Cyrtodactylus bansocensis LUU, NGUYEN, LE, BONKOWSKI & ZIEGLER, 2016
Can you confirm these amateur observations of Cyrtodactylus bansocensis?
|Higher Taxa||Gekkonidae, Gekkota, Sauria, Squamata (lizards: geckos)|
|Common Names||Laotian: Ki Chiem Ban Soc|
E: Ban Soc Bent-toed Gecko
|Synonym||Cyrtodactylus bansocensis LUU, NGUYEN, LE, BONKOWSKI & ZIEGLER 2016|
|Distribution||C Laos (Khammouane Province)|
Type locality: on karst cliff, above the entrance of Peopalam cave (17°27.101’N, 105°35.393’E, 195 m elevation), near Ban Soc Village, Bualapha District, Khammouane Province, central Laos
|Types||Holotype: VNUF (originally as VFU) R.2015.20, adult male, collected on 17 March 2015 by V. Q. Luu and K. Thanabuaosy. Paratype. NUOL R-2015.21, adult male, same collection data as the holotype.|
|Diagnosis||Diagnosis. As the original description of Cyrtodactylus bansocensis was based on two adult males (Luu et al. 2016c) we herein expand the diagnosis of this species as follows: medium size, SVL reaching 74.0 mm; dorsal pattern with four light transverse bands between limb insertions; supranasals in contact; 14–20 irregular dorsal tubercle rows at midbody; lateral skin fold present without tubercles; 34 or 35 ventral scale rows between ventrolateral folds; 34 precloacal and femoral pores in a continuous row in males (or interrupted by poreless scales); 16 precloacal and femoral pores in a continuous row in females (two outer femoral pores just pitted on each side), enlarged femoral and precloacal scales present; 4–7 postcloacal tubercles on each side; dorsal tubercles present at base of tail; subcaudal scales transversely enlarged (modified after Luu et al. 2016, Schneider et al. 2020).|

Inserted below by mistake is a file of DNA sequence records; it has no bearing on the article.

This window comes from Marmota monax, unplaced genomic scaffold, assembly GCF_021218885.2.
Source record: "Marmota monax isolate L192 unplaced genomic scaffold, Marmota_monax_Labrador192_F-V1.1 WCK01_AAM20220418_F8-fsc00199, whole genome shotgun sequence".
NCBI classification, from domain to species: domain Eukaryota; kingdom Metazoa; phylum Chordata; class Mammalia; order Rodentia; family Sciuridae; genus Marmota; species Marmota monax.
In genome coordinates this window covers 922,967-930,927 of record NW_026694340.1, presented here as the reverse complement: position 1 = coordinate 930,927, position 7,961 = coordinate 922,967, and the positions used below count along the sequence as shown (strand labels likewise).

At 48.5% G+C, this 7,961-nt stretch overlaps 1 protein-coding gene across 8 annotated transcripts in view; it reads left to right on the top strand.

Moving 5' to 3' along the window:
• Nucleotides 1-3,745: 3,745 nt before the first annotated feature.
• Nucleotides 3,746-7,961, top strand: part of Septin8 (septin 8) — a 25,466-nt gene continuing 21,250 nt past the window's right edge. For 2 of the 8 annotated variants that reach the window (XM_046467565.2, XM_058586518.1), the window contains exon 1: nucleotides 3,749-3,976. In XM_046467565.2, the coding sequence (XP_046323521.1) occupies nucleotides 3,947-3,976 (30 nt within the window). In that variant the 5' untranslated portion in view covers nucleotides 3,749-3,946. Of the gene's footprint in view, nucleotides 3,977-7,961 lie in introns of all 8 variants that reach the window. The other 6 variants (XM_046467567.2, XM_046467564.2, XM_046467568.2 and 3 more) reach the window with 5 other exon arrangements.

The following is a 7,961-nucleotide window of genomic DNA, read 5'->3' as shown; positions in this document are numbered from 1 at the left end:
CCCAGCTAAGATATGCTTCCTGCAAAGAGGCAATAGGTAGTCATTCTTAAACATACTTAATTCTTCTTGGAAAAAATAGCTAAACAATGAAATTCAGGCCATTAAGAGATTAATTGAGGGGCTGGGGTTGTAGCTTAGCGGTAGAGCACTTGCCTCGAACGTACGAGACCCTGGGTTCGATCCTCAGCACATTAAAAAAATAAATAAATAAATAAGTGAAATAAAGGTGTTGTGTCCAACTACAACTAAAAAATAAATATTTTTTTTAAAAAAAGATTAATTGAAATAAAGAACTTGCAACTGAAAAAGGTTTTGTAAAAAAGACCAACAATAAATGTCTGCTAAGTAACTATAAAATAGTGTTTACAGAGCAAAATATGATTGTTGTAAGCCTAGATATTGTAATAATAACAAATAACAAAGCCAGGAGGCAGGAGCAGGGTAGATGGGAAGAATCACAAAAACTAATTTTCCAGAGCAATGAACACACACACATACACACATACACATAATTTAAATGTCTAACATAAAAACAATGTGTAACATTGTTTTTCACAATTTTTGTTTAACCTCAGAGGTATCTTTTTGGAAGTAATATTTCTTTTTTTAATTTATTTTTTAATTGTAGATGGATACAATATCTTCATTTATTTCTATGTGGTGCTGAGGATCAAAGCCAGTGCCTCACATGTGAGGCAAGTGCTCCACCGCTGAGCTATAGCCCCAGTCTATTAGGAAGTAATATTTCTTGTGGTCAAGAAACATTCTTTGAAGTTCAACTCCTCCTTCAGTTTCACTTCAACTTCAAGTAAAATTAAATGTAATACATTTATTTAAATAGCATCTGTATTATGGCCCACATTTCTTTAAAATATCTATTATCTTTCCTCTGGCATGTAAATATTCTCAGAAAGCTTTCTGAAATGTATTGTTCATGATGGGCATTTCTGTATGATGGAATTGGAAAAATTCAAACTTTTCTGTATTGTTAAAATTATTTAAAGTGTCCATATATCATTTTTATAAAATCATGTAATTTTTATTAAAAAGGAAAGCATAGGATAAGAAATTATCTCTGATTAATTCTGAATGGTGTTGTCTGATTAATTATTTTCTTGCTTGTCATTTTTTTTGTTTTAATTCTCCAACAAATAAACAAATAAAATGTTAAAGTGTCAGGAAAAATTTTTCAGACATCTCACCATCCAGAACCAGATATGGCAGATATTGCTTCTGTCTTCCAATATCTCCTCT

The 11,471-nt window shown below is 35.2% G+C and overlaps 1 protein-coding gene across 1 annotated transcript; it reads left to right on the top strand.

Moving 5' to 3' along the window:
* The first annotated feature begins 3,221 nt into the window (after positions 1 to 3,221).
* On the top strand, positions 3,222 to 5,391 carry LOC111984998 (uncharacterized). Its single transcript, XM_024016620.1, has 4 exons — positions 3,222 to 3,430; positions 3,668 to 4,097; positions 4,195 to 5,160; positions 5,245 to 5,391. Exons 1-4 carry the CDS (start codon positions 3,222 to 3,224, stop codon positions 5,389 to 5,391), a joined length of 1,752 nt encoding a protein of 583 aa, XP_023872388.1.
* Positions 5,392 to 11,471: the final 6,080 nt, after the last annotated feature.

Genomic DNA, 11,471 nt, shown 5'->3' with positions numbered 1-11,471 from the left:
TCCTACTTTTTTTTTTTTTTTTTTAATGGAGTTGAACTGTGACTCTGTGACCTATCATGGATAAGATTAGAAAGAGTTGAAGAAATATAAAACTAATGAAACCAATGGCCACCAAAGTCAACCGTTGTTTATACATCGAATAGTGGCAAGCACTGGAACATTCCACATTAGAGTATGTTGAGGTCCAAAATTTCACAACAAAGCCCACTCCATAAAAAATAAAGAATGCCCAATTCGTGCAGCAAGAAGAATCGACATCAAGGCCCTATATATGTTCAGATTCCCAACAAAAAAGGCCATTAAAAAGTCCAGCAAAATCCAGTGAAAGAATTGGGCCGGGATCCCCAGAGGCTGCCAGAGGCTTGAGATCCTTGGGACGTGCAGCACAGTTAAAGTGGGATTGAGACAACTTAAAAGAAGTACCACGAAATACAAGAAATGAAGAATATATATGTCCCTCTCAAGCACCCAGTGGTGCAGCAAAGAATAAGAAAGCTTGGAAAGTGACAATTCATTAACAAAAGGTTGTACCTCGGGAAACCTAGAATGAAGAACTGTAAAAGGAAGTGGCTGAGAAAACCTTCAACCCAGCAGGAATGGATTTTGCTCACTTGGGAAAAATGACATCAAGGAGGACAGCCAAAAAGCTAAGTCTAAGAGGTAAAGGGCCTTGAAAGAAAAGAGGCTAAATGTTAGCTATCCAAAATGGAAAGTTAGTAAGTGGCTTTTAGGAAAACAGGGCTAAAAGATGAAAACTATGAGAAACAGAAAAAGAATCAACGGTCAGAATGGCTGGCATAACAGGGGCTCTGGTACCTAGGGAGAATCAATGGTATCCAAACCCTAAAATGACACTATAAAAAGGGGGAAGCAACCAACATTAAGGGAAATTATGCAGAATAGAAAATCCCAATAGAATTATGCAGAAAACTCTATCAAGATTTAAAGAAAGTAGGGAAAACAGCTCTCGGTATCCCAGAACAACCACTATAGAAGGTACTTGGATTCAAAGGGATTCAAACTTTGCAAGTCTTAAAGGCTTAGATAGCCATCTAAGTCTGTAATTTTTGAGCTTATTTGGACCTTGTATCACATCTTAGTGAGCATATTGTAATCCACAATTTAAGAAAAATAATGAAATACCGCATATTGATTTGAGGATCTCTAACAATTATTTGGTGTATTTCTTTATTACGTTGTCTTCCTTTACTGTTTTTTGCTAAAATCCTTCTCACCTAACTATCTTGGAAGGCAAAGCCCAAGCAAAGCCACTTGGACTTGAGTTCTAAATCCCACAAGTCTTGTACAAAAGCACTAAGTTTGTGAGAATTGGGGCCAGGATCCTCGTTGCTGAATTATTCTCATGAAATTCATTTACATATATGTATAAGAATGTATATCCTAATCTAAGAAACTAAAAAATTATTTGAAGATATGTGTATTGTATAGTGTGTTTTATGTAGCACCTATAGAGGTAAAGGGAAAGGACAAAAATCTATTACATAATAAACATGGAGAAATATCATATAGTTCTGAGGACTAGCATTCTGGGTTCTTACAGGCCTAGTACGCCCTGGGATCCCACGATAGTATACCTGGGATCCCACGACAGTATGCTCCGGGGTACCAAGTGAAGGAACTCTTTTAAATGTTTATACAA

|Comment||Similar species: C. rufford, C. khammouanensis, and C. soudthichaki. However, Cyrtodactylus bansocensis can be distinguished from C. rufford by having more ventral scale rows (34–35 versus 27–29), fewer supralabials (8–10 versus 10–12), fewer infralabials (8 versus 9–11), fewer femoral and precloacal pores in males (34 versus 42–43), and more postcloacal tubercles on each side (5–7 versus 4–5); C. khammouanensis by having fewer dorsal tubercle rows (14–15 versus 16–21), having fewer supralabials and infralabials (8–10 versus 11–12; 8 versus 9–10, respectively), fewer femoral and precloacal pores in males (34 versus 40–44), and tail with light rings (versus light bands); and from C. soudthichaki by its larger size (SVL reaching 74.0 mm versus 70.0 mm), having fewer dorsal tubercle rows (14–15 versus 19–20), more femoral and precloacal pores in males (34 versus 29), slightly higher number of ventral scales (34–35 versus 32–33), more subdigital lamellae on fourth toe (18–21 versus 18), more postcloacal tubercles on each side (5–7 versus 4–5), and tail with light rings (versus light bands) [Table 5 in LUU et al. 2016].|
Abundance: only known from its original description (Meiri et al. 2017).
|Etymology||We name this species after its type locality, Ban Soc limestone forest to underline the importance of this area (see also Ziegler et al. 2015) for biodiversity and nature conservation.|
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